Camping on the White Continent
As campers, we couldn’t have been luckier. We were the first expedition ship out this Antarctic season and the first boat to reach the continent. And then we got to camp on the continent – a rare treat!
Stunning Camp Site
The campsite was in Neko Harbor, on the Danco Coast of the Antarctic Peninsula. (To see the difference between the peninsula and the east and west side of the continent, read: Anatomy of Antarctica.)
The harbor is on Andvord Bay — Latitude 64° 49’ South and Longitude 063° 32′ West – and was discovered by Belgian explorer Adrien de Gerlache in the early 20th century.
Quite simply, Neko Harbor is stunning. It has a massive glacier that was constantly calving. Here’s a clip of the ferocious glacier activity:
Can’t see the video? Click on this link: Neko Harbour Glacier
Amazing Camping Experience
Tsunami Alert: The dramatic calving meant that I couldn’t help but opening the tent all night long. See the falling ice chunks are big enough to create small waves that would lap up onto shore. And the bigger pieces were creating small tsunamis.
This was slightly worrying since a few years back a wave created by calving ice roared onto shore and sucked 12 campers back into the icy water. I think that would be a rude awakening, so I was on alert.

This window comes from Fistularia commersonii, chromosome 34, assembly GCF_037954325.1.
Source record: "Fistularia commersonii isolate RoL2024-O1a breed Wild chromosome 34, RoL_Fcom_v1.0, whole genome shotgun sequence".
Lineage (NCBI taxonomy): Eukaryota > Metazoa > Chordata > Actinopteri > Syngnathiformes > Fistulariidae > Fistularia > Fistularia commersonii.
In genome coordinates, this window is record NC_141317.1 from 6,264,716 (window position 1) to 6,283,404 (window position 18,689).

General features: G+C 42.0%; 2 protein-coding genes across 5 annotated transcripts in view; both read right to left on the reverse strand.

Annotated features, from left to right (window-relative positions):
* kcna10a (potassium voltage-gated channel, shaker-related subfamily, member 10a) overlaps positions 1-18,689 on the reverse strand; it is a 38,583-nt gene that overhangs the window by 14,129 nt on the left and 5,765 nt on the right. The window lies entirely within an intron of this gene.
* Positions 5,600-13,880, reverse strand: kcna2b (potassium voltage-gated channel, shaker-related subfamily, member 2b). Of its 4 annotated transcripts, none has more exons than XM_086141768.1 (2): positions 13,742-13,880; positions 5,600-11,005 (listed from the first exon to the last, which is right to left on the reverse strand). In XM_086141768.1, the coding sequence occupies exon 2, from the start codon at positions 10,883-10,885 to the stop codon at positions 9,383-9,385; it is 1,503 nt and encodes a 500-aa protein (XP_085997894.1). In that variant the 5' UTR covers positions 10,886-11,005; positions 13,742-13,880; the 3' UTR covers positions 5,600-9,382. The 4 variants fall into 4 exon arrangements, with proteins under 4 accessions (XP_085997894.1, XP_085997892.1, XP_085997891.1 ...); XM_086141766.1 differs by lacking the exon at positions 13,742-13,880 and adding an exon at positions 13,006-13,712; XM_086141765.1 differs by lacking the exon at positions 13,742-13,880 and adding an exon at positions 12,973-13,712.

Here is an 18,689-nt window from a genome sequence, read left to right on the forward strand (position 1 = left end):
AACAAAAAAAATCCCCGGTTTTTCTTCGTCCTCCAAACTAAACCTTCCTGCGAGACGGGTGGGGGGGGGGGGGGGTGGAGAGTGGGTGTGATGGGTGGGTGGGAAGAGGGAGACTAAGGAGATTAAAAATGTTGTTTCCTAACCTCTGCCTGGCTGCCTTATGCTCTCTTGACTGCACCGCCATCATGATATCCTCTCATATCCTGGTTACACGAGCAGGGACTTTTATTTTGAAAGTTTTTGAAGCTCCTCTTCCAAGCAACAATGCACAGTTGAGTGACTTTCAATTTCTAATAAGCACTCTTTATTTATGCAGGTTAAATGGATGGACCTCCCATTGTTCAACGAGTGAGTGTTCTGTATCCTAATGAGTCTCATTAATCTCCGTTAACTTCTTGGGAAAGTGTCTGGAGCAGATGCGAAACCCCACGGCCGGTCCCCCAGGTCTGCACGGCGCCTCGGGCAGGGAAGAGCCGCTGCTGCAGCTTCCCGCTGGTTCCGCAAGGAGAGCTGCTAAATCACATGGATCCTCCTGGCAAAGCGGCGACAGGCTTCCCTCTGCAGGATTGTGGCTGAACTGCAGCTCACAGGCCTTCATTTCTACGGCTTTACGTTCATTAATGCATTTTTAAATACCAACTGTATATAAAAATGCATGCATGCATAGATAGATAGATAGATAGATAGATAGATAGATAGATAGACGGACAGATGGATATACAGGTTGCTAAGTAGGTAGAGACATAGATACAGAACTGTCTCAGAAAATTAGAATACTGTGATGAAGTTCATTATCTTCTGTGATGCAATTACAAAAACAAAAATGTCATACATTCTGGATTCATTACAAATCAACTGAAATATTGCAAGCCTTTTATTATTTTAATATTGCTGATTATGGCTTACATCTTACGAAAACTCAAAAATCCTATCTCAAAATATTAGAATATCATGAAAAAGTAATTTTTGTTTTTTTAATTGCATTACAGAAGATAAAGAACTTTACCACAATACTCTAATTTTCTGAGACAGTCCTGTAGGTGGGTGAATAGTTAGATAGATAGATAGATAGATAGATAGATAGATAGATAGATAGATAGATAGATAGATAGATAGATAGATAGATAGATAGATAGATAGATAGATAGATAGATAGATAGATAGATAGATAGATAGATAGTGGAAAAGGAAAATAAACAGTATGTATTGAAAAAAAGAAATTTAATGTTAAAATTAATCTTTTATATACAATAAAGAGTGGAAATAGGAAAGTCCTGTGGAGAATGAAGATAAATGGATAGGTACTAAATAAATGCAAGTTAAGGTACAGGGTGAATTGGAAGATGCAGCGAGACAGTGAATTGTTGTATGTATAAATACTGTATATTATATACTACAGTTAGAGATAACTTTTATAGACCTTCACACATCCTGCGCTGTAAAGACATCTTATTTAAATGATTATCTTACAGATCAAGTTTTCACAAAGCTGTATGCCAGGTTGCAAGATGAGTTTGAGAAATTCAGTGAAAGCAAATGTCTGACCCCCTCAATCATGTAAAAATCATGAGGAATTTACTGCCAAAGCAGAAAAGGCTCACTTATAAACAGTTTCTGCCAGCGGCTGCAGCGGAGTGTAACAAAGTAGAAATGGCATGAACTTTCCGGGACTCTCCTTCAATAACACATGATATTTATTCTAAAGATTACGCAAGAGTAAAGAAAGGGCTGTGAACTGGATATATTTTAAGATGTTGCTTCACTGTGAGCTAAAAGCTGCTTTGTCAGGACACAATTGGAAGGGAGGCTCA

Hence the zipping and unzipping of the tent flap each time I heard a loud splintering of ice, followed by an extra-large splash. I wanted to peek to see that the shore wave wasn’t too big since my tent mate and I had elected for a waterfront view for our tent.
Here’s our amazing glacier-side campsite:
Can’t see the video? Click on this link: Erin Ice Camping
Toilet Training: In addition to the tsunami watch, I was also on toilet alert. The camp toilet, as you can see, was al fresco in the extreme.
Disrobing from your multiple parkas and exposing your back side (for women) to the frigid cold is a semi-shocking experience and not one you want to have to repeatedly endure – especially when you need to crawl out of your warm sleeping bag to brave the cold air.
To ward against this unpleasant experience, I discovered the #1 rule of ice camping: Reduce all fluids!
With the midnight sun shining and the active glacier and the brutal cold, we didn’t get a lot of sleep that night. But who cares? We were ice camping on the mainland of Antarctica = an unforgettable experience and a highlight of my Antarctic expedition!
Want to read about more life-altering experiences? Check out:
This entry was posted on Sunday, December 23rd, 2012 and is filed under Home.